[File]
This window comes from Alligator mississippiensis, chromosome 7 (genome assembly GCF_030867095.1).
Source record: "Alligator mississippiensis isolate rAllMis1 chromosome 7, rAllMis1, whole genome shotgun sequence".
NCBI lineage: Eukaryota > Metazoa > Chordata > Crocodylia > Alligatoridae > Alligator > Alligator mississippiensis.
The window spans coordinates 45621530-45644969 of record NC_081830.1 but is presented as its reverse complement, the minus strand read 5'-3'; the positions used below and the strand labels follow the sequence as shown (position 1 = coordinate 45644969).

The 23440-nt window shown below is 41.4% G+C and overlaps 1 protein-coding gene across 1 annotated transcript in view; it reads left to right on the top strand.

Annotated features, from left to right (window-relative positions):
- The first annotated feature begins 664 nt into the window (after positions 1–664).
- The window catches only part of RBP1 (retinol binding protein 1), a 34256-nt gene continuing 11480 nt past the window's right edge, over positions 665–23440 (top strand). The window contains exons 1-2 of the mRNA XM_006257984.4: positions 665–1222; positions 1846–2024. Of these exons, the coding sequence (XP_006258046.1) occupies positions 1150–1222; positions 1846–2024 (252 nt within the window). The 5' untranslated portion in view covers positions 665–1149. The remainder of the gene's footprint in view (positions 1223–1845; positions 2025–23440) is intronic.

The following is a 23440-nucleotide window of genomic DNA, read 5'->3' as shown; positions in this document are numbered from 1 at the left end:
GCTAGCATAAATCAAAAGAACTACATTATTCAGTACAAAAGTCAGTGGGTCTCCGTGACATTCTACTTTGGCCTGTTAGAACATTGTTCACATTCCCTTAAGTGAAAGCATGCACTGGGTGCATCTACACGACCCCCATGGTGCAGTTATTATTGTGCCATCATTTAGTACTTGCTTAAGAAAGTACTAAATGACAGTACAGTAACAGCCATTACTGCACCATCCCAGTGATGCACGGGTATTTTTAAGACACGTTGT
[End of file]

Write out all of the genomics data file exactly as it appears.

This window comes from Alligator mississippiensis, chromosome 7 (genome assembly GCF_030867095.1).
Source record: "Alligator mississippiensis isolate rAllMis1 chromosome 7, rAllMis1, whole genome shotgun sequence".
NCBI lineage: Eukaryota > Metazoa > Chordata > Crocodylia > Alligatoridae > Alligator > Alligator mississippiensis.
The window spans coordinates 45621530-45644969 of record NC_081830.1 but is presented as its reverse complement, the minus strand read 5'-3'; the positions used below and the strand labels follow the sequence as shown (position 1 = coordinate 45644969).

The 23440-nt window shown below is 41.4% G+C and overlaps 1 protein-coding gene across 1 annotated transcript in view; it reads left to right on the top strand.

Annotated features, from left to right (window-relative positions):
- The first annotated feature begins 664 nt into the window (after positions 1–664).
- The window catches only part of RBP1 (retinol binding protein 1), a 34256-nt gene continuing 11480 nt past the window's right edge, over positions 665–23440 (top strand). The window contains exons 1-2 of the mRNA XM_006257984.4: positions 665–1222; positions 1846–2024. Of these exons, the coding sequence (XP_006258046.1) occupies positions 1150–1222; positions 1846–2024 (252 nt within the window). The 5' untranslated portion in view covers positions 665–1149. The remainder of the gene's footprint in view (positions 1223–1845; positions 2025–23440) is intronic.

The following is a 23440-nucleotide window of genomic DNA, read 5'->3' as shown; positions in this document are numbered from 1 at the left end:
GCTAGCATAAATCAAAAGAACTACATTATTCAGTACAAAAGTCAGTGGGTCTCCGTGACATTCTACTTTGGCCTGTTAGAACATTGTTCACATTCCCTTAAGTGAAAGCATGCACTGGGTGCATCTACACGACCCCCATGGTGCAGTTATTATTGTGCCATCATTTAGTACTTGCTTAAGAAAGTACTAAATGACAGTACAGTAACAGCCATTACTGCACCATCCCAGTGATGCACGGGTATTTTTAAGACACGTTGT